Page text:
Where does Legg Mason have an international funds presence outside of the parent company’s US Baltimore headquarters?
Jaspal Sagger: We have fund ranges in Europe – in the UK and in Dublin – and also in Singapore, Australia and Japan. We want to build scale and to provide one-stop access to our distributors, which has involved realigning some of our legacy businesses.
For example, when we acquired Martin Currie recently, it came with a UK and Luxembourg fund range. In March this year, we completed a transition from Luxembourg to Dublin to our flagship Global Funds umbrella.
How is Legg Mason positioned following the UK’s decision on Brexit?
Justin Eede: We were reasonably well prepared for whichever way the Brexit vote went. We have what we describe as parallel distribution and product strategies. There is a UK fund range, designed primarily for distributors in the UK, and then the Dublin fund families that have been registered for sale across many jurisdictions in Europe.
We have been tweaking the UK fund range recently to make it more relevant to the UK advisory market. A recent example of that is the launch of the Legg Mason Rare Global Infrastructure Income Fund, which took place on 1 July.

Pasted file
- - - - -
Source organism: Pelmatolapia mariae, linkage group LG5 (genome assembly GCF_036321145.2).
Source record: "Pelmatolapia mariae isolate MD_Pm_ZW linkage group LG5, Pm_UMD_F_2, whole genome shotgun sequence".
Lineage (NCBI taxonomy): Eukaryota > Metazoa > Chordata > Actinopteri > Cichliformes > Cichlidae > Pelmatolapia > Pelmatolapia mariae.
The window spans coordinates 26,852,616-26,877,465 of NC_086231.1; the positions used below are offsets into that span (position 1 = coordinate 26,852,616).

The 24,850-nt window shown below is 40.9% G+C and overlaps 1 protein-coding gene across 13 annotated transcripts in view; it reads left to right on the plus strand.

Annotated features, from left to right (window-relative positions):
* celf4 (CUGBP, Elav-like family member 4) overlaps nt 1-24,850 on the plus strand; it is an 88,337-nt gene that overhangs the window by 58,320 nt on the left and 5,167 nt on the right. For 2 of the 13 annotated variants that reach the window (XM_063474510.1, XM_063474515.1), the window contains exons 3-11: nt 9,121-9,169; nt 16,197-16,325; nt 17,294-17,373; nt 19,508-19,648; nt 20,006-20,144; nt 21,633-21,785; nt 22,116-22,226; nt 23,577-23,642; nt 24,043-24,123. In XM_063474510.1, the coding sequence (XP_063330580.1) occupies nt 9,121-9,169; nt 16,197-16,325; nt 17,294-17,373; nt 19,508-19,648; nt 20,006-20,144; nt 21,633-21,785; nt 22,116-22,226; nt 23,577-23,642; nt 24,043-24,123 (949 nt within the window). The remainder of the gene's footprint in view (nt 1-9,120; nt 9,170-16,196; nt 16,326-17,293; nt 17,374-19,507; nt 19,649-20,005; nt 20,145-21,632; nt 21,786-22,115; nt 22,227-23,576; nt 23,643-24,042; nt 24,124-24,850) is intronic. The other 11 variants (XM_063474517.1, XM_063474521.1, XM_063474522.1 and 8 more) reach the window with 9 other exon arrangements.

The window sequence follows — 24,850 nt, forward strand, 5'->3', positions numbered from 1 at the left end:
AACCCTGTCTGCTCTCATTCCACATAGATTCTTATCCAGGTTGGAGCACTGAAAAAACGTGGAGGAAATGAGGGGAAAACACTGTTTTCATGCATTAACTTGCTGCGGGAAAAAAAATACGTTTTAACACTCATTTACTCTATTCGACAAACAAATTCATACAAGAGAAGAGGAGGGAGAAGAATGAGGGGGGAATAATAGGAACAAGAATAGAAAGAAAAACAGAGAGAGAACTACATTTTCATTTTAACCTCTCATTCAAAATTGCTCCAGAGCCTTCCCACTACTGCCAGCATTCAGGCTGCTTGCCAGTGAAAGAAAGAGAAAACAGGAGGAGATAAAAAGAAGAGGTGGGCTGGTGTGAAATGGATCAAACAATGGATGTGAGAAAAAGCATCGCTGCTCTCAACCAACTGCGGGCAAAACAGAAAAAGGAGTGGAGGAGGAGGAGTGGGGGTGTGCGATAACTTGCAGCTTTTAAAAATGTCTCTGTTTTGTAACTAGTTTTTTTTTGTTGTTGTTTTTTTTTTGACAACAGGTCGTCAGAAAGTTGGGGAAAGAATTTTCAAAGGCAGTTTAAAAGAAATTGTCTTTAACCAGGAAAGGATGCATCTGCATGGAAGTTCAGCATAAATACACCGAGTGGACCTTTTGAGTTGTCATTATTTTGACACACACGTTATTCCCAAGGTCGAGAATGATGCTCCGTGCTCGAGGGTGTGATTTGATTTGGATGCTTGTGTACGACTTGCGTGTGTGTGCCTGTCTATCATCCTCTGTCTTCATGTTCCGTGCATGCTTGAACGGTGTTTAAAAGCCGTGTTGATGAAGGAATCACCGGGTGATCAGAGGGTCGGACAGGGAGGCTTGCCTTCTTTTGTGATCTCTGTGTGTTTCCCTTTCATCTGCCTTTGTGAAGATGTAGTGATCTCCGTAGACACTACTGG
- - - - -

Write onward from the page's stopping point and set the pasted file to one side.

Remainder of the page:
JS: I believe ours was the first fund launch in the UK post-Brexit. Of course, we needed to make sure the markets were behaving themselves, which they did.
Brexit was a disruptive factor to some degree but that didn’t put us off because, ultimately, we know our UK clients are still going to want wealth management products.
The fund invests for income. Given that it is related to infrastructure investments, something we think is going to become more diversified and global in nature, it is an area of the market clients are interested in.
Last year, we acquired a business called Rare, which we wanted to bring to the marketplace. It is a Sydney-based, listed equity infrastructure, with a 40% market share in Australia, and a great addition to our family. We have also inherited the two mutual funds it has on its Rare Dublin umbrella.
There is no point overreacting to Brexit because nobody can predict what the relationship will be with Europe, and whether or not it will be similar to the Swiss or Norway models.
We need to be conscious of what the options are and how we are positioned today relative to what we think might happen. We are having Brexit meetings, which are related to the limited amount of information we know at present, but we are not going to go overboard about setting up new companies and businesses until we know what the relationship will be.
Is there an element of kicking certain plans into touch?
JS: Our global product strategy is something we are consistent about in terms of where we see the trends in the marketplace and what clients are looking for, and continues to evolve with clients' needs. How we get that product to market could change but we are not clear yet as to where that may end up.